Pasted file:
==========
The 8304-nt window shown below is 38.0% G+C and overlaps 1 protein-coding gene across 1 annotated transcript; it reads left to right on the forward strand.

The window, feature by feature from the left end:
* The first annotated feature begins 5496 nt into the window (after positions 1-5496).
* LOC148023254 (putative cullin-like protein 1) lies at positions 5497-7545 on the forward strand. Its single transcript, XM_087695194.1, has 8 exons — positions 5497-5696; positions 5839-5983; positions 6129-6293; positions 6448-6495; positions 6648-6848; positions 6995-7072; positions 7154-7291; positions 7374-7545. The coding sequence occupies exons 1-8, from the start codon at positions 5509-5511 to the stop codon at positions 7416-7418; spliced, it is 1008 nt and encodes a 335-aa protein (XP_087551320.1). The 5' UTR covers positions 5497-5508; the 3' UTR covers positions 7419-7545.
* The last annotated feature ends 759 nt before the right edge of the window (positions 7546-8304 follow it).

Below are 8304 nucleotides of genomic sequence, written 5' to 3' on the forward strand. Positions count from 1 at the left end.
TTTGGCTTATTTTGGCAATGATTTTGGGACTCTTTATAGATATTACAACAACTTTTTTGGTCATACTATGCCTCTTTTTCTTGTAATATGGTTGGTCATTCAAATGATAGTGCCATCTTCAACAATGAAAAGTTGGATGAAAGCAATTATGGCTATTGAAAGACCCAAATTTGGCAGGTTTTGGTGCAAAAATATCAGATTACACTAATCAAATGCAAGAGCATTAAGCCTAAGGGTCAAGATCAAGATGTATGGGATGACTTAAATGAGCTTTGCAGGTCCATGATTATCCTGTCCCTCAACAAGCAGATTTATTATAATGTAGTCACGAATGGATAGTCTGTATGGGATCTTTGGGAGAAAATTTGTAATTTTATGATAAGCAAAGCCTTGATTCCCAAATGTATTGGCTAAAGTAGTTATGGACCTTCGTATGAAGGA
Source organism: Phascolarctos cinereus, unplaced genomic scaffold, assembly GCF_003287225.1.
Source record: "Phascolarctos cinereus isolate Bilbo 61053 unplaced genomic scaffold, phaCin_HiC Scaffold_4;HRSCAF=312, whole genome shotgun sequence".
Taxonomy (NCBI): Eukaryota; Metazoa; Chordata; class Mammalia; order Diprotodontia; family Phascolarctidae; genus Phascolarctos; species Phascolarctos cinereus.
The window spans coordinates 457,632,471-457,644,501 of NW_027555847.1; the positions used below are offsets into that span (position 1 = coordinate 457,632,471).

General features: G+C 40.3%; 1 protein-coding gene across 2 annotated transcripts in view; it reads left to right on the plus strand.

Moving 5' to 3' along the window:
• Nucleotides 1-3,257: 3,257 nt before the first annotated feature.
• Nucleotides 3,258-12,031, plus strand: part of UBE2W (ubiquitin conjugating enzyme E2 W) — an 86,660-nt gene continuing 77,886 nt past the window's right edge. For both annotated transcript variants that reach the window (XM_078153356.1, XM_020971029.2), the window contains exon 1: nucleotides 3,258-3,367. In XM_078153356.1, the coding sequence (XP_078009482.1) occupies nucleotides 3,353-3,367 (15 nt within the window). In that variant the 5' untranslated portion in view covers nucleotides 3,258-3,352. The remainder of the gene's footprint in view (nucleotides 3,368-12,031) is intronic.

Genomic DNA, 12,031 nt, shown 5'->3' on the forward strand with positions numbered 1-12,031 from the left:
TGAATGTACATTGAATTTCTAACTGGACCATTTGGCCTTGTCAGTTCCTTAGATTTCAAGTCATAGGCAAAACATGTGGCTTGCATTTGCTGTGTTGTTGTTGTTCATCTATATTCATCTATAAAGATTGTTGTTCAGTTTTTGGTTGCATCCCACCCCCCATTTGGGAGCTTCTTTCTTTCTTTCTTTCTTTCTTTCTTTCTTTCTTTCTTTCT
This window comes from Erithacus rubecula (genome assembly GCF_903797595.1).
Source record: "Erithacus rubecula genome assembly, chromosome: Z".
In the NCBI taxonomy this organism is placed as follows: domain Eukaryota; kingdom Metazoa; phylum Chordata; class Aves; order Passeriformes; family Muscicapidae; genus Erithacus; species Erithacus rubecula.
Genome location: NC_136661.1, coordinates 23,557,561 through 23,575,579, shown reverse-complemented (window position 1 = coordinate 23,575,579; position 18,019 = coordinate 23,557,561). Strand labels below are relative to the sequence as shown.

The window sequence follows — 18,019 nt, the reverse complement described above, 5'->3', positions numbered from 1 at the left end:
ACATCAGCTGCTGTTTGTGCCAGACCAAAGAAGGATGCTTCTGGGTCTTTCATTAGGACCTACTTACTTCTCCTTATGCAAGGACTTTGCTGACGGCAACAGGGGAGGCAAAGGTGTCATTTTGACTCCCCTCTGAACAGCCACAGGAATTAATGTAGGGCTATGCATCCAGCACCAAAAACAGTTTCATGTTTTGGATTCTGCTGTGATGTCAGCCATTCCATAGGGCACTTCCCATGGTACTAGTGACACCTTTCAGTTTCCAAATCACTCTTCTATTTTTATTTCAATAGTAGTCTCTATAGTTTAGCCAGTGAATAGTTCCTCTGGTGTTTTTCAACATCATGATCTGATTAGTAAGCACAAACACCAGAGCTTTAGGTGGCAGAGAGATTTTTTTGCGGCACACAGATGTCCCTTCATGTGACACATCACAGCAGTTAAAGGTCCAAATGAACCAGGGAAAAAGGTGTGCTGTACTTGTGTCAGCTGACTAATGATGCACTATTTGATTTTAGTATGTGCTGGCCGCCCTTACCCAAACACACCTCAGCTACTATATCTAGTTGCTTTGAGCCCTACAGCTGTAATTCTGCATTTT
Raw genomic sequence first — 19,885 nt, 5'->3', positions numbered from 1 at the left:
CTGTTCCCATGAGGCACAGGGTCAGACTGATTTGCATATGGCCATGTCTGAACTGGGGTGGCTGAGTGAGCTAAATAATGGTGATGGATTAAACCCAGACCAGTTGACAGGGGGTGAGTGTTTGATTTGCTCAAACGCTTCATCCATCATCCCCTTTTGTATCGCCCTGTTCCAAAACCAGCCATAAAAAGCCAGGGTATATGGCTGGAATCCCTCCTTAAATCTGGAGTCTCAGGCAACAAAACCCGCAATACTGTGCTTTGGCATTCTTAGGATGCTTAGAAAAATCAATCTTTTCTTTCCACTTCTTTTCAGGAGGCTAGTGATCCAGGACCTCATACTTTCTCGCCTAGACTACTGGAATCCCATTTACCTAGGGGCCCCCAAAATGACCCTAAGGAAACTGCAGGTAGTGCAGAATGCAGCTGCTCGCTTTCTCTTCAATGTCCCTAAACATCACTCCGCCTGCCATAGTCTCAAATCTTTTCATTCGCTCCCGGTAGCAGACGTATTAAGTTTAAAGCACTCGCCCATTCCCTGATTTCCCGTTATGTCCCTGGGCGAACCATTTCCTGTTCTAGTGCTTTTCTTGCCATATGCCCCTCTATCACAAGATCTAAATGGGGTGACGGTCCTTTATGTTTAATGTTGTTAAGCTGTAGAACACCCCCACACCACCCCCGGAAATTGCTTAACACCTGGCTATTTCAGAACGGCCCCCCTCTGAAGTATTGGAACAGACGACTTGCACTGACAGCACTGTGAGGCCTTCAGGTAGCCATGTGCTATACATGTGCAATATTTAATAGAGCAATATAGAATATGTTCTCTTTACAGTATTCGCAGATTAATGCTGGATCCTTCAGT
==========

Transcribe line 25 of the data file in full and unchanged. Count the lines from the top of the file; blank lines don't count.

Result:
CTGTTCCCATGAGGCACAGGGTCAGACTGATTTGCATATGGCCATGTCTGAACTGGGGTGGCTGAGTGAGCTAAATAATGGTGATGGATTAAACCCAGACCAGTTGACAGGGGGTGAGTGTTTGATTTGCTCAAACGCTTCATCCATCATCCCCTTTTGTATCGCCCTGTTCCAAAACCAGCCATAAAAAGCCAGGGTATATGGCTGGAATCCCTCCTTAAATCTGGAGTCTCAGGCAACAAAACCCGCAATACTGTGCTTTGGCATTCTTAGGATGCTTAGAAAAATCAATCTTTTCTTTCCACTTCTTTTCAGGAGGCTAGTGATCCAGGACCTCATACTTTCTCGCCTAGACTACTGGAATCCCATTTACCTAGGGGCCCCCAAAATGACCCTAAGGAAACTGCAGGTAGTGCAGAATGCAGCTGCTCGCTTTCTCTTCAATGTCCCTAAACATCACTCCGCCTGCCATAGTCTCAAATCTTTTCATTCGCTCCCGGTAGCAGACGTATTAAGTTTAAAGCACTCGCCCATTCCCTGATTTCCCGTTATGTCCCTGGGCGAACCATTTCCTGTTCTAGTGCTTTTCTTGCCATATGCCCCTCTATCACAAGATCTAAATGGGGTGACGGTCCTTTATGTTTAATGTTGTTAAGCTGTAGAACACCCCCACACCACCCCCGGAAATTGCTTAACACCTGGCTATTTCAGAACGGCCCCCCTCTGAAGTATTGGAACAGACGACTTGCACTGACAGCACTGTGAGGCCTTCAGGTAGCCATGTGCTATACATGTGCAATATTTAATAGAGCAATATAGAATATGTTCTCTTTACAGTATTCGCAGATTAATGCTGGATCCTTCAGT